Disbanded – No longer active - East Side Marxism
Social anarchists have typically been much more interested in and sensitive to questions of space, place and environment (core concepts that I think most geographers would accept as central to their discipline). The Marxist tradition, on the whole, has been lamentably short on interest in such topics. It has also largely ignored urbanization and urban social movements, the production of space and uneven geographical developments (with some obvious exceptions such as Lefebvre and the Anglo-French International Journal of Urban and Regional Research that began in 1977, and in which Marxist sociologists played a prominent founding role). Only relatively recently (e.g. since the 1970s) has mainstream Marxism recognized environmental issues or urbanization and urban social movements as having fundamental significance within the contradictions of capital. Back in the 1960s, most orthodox Marxists regarded environmental issues as preoccupations of petite bourgeois romanticists (this was what infuriated Murray Bookchin who gave vent to his feelings in his widely circulated essay, “Listen, Marxist!”, from 1971’s Post- Scarcity Anarchism).
Post-Structuralism and Marxism in The Bluest Eye | …
Compiled by a New York musicologist and record producer, this remains unsurpassed as an anthology of Marxist thinking on the arts, ranging from the founders of Marxism to the Frankfurt School. The term “essays” in the title is somewhat misleading in that most texts are extracts from larger works.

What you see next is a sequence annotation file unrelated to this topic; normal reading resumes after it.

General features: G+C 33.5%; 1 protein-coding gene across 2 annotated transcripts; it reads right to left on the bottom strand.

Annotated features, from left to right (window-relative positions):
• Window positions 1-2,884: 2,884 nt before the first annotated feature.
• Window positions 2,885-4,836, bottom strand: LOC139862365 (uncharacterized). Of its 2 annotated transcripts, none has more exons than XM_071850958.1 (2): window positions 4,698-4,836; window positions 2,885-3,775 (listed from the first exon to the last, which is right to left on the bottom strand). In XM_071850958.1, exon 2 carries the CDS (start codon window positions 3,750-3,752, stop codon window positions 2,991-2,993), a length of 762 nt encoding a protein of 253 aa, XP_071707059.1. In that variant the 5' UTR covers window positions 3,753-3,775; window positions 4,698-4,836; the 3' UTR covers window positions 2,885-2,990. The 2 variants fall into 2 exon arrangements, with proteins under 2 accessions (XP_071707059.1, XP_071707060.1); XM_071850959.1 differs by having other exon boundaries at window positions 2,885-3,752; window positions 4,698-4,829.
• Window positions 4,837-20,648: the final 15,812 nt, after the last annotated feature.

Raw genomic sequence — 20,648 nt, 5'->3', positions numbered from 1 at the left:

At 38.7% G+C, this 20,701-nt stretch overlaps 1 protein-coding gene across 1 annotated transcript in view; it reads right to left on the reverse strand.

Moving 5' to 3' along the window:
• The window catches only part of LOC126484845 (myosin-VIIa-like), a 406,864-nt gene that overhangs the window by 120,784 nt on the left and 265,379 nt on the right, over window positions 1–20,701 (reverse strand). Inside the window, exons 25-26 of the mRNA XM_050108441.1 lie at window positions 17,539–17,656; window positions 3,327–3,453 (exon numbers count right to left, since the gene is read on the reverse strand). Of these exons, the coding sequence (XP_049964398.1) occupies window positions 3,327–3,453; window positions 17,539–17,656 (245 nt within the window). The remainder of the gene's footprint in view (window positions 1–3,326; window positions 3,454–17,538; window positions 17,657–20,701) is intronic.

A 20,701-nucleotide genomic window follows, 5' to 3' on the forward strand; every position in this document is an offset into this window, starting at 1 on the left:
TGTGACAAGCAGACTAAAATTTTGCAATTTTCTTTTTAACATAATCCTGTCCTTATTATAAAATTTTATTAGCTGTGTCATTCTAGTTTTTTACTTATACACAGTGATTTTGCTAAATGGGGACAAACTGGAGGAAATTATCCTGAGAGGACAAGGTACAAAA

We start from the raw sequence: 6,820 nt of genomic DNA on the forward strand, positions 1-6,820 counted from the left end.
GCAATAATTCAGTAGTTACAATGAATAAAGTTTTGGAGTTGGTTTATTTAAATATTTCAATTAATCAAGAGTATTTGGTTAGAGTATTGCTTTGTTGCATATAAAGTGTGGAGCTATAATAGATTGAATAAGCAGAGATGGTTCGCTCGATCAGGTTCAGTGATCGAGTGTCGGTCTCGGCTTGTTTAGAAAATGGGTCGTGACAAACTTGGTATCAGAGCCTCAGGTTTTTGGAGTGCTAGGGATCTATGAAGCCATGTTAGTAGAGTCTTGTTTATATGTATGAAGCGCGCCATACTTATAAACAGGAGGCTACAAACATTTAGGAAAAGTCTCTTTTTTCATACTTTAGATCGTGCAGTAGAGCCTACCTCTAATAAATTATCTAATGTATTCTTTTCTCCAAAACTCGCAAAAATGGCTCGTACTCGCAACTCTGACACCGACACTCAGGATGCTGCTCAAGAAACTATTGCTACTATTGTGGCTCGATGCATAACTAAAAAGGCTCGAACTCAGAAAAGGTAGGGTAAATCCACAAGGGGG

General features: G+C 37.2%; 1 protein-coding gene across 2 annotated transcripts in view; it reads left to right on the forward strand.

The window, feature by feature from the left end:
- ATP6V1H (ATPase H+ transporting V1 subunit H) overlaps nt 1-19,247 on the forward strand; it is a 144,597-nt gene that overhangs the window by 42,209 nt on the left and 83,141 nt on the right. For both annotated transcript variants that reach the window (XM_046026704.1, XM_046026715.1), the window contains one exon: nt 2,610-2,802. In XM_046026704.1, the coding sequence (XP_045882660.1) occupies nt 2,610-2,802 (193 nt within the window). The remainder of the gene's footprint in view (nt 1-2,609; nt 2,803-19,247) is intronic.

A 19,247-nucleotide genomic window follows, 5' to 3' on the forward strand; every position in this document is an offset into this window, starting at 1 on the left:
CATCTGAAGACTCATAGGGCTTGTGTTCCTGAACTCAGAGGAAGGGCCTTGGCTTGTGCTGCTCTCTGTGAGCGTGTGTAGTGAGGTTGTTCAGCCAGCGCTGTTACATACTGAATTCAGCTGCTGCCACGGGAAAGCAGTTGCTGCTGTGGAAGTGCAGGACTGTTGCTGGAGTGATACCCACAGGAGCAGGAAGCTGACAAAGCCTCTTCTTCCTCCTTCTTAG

Neither Marx nor Engels wrote systematically on aesthetics, although Marx planned to do so in 1841–1842 and again in 1857. As with their ideas on a whole range of topics, their thinking on the arts must be extrapolated mainly from statements made in texts addressing other matters from across their diverse literary remains. It was not until the period of the Third International that an extensive compilation of these statements was made under the direction of Mikhail Lifshitz. (For Lifshitz, see .) The fruits of this labor were a sequence of Soviet bloc publications that include and . These remain useful, but —which was not produced under the shadow of Stalinism—is a more balanced presentation. exhaustively traces Marx’s readings in literature and his literary opinions throughout his life; it also restores to them the historical dimension largely absent from the Soviet anthologies. Marx’s statements on the visual arts are far less extensive than those on literature, but his judgments on the relative value of different style epochs were linked in important ways with his larger historical perspective, as shows. remains impressive in its nonjudgmental presentation of a wide array of thinkers associated with the Second and Third Internationals as well as with the Western Marxist tradition. It also has a useful bibliography. To date the only book-length presentation of the history of Marxist art history is , which includes essays on five of the most important and influential Marxist art historians, together with three on Marxist thinkers whose work has had a particularly profound influence within the discipline (Benjamin, Lefebvre, and Morris), and a further three evaluating the contributions of the art-historical New Left.